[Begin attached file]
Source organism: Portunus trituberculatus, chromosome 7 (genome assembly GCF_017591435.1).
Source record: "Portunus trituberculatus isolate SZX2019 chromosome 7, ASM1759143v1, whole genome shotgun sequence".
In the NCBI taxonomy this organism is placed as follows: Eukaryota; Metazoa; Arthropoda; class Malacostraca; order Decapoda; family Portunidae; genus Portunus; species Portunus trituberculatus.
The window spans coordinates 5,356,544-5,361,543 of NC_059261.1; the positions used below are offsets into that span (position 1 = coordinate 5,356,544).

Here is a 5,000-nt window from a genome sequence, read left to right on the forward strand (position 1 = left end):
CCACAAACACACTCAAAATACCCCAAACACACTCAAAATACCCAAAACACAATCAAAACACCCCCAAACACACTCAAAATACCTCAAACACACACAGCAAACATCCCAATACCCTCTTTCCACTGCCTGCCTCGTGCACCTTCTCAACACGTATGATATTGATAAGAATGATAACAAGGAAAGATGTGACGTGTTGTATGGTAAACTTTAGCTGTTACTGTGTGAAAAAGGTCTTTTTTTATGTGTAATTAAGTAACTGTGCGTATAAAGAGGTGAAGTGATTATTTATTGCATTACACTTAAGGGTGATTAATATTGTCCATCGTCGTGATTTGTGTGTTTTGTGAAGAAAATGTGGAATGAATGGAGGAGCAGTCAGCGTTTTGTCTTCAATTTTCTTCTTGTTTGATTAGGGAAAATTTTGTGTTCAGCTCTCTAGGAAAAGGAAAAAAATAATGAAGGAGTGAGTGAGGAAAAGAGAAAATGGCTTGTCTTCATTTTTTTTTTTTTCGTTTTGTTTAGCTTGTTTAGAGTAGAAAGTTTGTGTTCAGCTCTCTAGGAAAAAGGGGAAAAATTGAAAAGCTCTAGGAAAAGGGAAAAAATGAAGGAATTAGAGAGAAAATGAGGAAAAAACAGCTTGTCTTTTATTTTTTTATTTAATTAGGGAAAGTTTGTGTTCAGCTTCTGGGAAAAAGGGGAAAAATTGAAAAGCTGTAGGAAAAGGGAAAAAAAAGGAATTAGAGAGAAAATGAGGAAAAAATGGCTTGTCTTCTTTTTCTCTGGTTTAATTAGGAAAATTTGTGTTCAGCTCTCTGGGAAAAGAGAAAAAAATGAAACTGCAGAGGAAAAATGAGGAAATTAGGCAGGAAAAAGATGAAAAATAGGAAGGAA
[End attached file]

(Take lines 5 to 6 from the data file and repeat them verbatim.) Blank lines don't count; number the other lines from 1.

Here is a 5,000-nt window from a genome sequence, read left to right on the forward strand (position 1 = left end):
CCACAAACACACTCAAAATACCCCAAACACACTCAAAATACCCAAAACACAATCAAAACACCCCCAAACACACTCAAAATACCTCAAACACACACAGCAAACATCCCAATACCCTCTTTCCACTGCCTGCCTCGTGCACCTTCTCAACACGTATGATATTGATAAGAATGATAACAAGGAAAGATGTGACGTGTTGTATGGTAAACTTTAGCTGTTACTGTGTGAAAAAGGTCTTTTTTTATGTGTAATTAAGTAACTGTGCGTATAAAGAGGTGAAGTGATTATTTATTGCATTACACTTAAGGGTGATTAATATTGTCCATCGTCGTGATTTGTGTGTTTTGTGAAGAAAATGTGGAATGAATGGAGGAGCAGTCAGCGTTTTGTCTTCAATTTTCTTCTTGTTTGATTAGGGAAAATTTTGTGTTCAGCTCTCTAGGAAAAGGAAAAAAATAATGAAGGAGTGAGTGAGGAAAAGAGAAAATGGCTTGTCTTCATTTTTTTTTTTTTCGTTTTGTTTAGCTTGTTTAGAGTAGAAAGTTTGTGTTCAGCTCTCTAGGAAAAAGGGGAAAAATTGAAAAGCTCTAGGAAAAGGGAAAAAATGAAGGAATTAGAGAGAAAATGAGGAAAAAACAGCTTGTCTTTTATTTTTTTATTTAATTAGGGAAAGTTTGTGTTCAGCTTCTGGGAAAAAGGGGAAAAATTGAAAAGCTGTAGGAAAAGGGAAAAAAAAGGAATTAGAGAGAAAATGAGGAAAAAATGGCTTGTCTTCTTTTTCTCTGGTTTAATTAGGAAAATTTGTGTTCAGCTCTCTGGGAAAAGAGAAAAAAATGAAACTGCAGAGGAAAAATGAGGAAATTAGGCAGGAAAAAGATGAAAAATAGGAAGGAA